Community Boards Build Legitimacy

Posted on July 7, 2008

Charles F. Reynolds III (bio) discusses the value of community research advisory boards.


Community research and advisory boards, I think of them as CRABS, a collection of people living in the community who are in a good position to advise researchers about how to do research that will be relevant, useful, acceptable and sustainable to people living in that particular community. There are many models of community research advisory boards. My colleague here at Pitt at the graduate school of public health, a professor, Sandra Quinn, has written some papers well worth perusing about the different models of community research advisory boards.

In my own experience, which goes back about five years now, I have benefited from an ongoing conversation with the community research advisory board sponsored by the Center for Minority Health at Pitt's Graduate School of Public Health. My own particular interest is in the mental health of older African Americans particularly addressing health disparities that is to say inequalities to access to mental health services, engagement in treatment, and outcomes.

I've benefited from an ongoing conversation with my colleagues on the community research advisory board in several ways. Perhaps the most fundamental way is that they have given me legitimately in the eyes of the African American community because I've been willing to sit down with the CRAB members over a period of time, I've been willing to listen to them, I've modified my studies to make the studies more acceptable and doable with people living in the community. As a result I think my studies have greater external validity, more acceptability in the world that I'm trying to understand a little bit better.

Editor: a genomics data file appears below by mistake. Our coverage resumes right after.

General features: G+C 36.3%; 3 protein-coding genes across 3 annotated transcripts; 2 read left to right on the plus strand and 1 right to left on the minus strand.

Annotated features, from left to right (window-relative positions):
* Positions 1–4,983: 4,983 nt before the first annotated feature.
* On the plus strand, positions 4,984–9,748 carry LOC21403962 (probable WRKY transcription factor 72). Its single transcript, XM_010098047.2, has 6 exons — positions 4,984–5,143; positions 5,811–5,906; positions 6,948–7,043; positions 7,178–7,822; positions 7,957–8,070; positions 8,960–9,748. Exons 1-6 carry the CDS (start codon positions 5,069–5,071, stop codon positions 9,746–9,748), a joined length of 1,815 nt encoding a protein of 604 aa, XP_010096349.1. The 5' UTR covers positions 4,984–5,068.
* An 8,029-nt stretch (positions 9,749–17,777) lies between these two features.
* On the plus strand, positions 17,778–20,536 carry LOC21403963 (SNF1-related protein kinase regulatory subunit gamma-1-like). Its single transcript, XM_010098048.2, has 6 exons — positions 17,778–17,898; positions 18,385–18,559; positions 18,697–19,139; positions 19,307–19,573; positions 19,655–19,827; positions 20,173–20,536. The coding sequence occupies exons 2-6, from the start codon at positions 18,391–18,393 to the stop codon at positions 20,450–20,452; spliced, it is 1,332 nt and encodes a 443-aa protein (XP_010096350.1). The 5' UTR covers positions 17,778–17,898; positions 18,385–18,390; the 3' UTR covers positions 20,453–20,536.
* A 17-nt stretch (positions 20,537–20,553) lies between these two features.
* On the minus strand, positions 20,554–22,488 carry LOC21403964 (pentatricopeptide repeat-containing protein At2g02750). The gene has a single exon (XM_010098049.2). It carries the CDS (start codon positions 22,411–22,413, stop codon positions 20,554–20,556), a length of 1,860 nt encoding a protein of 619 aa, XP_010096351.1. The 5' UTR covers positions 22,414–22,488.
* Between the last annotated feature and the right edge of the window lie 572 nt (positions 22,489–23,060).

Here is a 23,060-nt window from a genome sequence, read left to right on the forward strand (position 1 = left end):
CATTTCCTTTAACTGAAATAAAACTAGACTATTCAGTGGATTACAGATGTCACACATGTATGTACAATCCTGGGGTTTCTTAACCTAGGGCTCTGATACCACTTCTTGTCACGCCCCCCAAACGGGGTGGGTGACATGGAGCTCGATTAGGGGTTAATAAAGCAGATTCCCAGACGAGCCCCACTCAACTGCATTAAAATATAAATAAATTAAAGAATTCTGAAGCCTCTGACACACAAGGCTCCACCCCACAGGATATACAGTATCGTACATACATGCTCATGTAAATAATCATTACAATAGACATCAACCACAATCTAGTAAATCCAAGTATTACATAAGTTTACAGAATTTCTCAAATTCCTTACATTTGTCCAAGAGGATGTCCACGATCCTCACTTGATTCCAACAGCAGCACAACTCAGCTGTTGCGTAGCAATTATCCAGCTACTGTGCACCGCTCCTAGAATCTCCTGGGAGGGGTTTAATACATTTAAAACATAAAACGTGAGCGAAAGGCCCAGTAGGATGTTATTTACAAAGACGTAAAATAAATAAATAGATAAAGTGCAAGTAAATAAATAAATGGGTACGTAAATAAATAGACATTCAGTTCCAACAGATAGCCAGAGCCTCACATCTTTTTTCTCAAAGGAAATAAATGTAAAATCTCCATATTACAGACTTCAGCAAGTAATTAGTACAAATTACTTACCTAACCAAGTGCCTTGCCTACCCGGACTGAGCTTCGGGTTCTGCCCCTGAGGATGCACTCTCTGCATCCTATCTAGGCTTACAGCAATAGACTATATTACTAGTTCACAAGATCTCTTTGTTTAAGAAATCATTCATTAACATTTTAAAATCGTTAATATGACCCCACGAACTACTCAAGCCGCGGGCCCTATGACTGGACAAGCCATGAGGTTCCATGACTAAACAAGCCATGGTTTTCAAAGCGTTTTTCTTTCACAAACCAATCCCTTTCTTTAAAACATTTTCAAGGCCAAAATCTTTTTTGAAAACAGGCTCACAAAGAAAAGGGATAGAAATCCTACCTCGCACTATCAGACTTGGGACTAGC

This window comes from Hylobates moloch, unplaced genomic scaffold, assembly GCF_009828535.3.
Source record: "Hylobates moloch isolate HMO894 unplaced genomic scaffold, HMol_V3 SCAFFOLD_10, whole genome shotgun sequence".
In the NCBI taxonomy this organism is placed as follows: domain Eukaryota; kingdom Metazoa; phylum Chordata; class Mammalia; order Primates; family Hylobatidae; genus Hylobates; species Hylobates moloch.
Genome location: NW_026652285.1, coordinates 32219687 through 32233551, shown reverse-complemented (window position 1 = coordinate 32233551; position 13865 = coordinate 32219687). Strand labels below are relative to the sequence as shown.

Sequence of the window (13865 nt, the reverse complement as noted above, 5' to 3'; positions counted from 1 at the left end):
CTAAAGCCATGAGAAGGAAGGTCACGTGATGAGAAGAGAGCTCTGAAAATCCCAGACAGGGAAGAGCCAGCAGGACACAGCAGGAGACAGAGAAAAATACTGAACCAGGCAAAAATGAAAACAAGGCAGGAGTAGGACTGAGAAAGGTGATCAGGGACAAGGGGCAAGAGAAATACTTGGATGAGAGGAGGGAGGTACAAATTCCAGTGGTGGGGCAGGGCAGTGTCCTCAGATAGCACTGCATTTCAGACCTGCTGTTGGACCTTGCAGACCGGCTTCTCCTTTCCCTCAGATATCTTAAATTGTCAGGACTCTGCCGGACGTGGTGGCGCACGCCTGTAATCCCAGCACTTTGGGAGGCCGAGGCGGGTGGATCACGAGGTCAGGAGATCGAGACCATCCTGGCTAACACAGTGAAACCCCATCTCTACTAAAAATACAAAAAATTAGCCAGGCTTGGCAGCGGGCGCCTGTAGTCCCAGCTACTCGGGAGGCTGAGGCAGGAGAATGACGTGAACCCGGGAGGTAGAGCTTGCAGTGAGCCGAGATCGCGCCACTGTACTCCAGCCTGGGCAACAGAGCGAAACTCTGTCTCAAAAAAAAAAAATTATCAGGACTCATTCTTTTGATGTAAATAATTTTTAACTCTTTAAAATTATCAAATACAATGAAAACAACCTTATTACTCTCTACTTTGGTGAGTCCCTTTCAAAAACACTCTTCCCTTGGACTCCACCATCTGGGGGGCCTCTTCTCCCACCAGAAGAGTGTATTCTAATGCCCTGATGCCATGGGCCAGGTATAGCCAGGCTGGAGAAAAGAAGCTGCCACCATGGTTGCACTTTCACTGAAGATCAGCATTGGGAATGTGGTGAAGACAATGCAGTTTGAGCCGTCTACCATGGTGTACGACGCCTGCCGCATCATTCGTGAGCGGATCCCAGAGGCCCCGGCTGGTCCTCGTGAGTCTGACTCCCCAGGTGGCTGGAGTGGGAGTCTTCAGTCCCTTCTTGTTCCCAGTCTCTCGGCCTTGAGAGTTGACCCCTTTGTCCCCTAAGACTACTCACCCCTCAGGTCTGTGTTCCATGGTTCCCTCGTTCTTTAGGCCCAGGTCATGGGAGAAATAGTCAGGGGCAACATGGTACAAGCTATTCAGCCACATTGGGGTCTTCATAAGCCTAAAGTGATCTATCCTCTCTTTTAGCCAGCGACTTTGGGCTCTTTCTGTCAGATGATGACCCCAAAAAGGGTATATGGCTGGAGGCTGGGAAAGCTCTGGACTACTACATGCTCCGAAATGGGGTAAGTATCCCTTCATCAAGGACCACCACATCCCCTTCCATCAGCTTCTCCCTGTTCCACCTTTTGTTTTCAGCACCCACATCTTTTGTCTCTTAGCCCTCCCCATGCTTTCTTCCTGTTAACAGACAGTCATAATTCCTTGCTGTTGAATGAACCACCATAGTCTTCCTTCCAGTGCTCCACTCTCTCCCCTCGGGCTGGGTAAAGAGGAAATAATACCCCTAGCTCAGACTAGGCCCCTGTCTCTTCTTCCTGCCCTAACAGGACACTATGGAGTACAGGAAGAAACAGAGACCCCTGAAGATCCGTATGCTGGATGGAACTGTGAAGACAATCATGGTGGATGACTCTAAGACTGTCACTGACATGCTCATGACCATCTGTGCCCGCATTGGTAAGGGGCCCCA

Last year I presented to the CRAB my study on prevention of depression in older African Americans. One of the things that I learned from the discussion with the CRAB was the importance of measuring the strength of religious affiliation in the lives of black participants in my study. My friends on the CRAB suggested that being connected to a community of faith would be an important buffer in the prevention of depression for older African American people. So as a result of that conversation we modified the study and have added a measure of religious affiliation.

The conversation doesn't stop there however because I like to go back to the CRAB periodically and update them on the progress of the research so that they can in a sense both see it's progress but also comment on their perspective of what the findings what actually mean. And most recently I approached a member of the CRAB and asked her if she would serve as a member of what's called a data safety monitoring board or DSMB. As an African American clinician, social worker who is a member of the CRAB she has a valuable perspective to me about the lived experience of racism and discrimination, the stress that this causes, and the vulnerability to depression. For me to have that perspective from a black clinician is simply invaluable because I don't walk in those shoes.

So in summary the CRAB is an invaluable set of relationships that enables an investigator committed to doing mental health services research to move in the direction of community based participatory research.

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Excerpted from an interview with researcher at the 2008 Career Development Institute for Psychiatry in Pittsburgh, PA.


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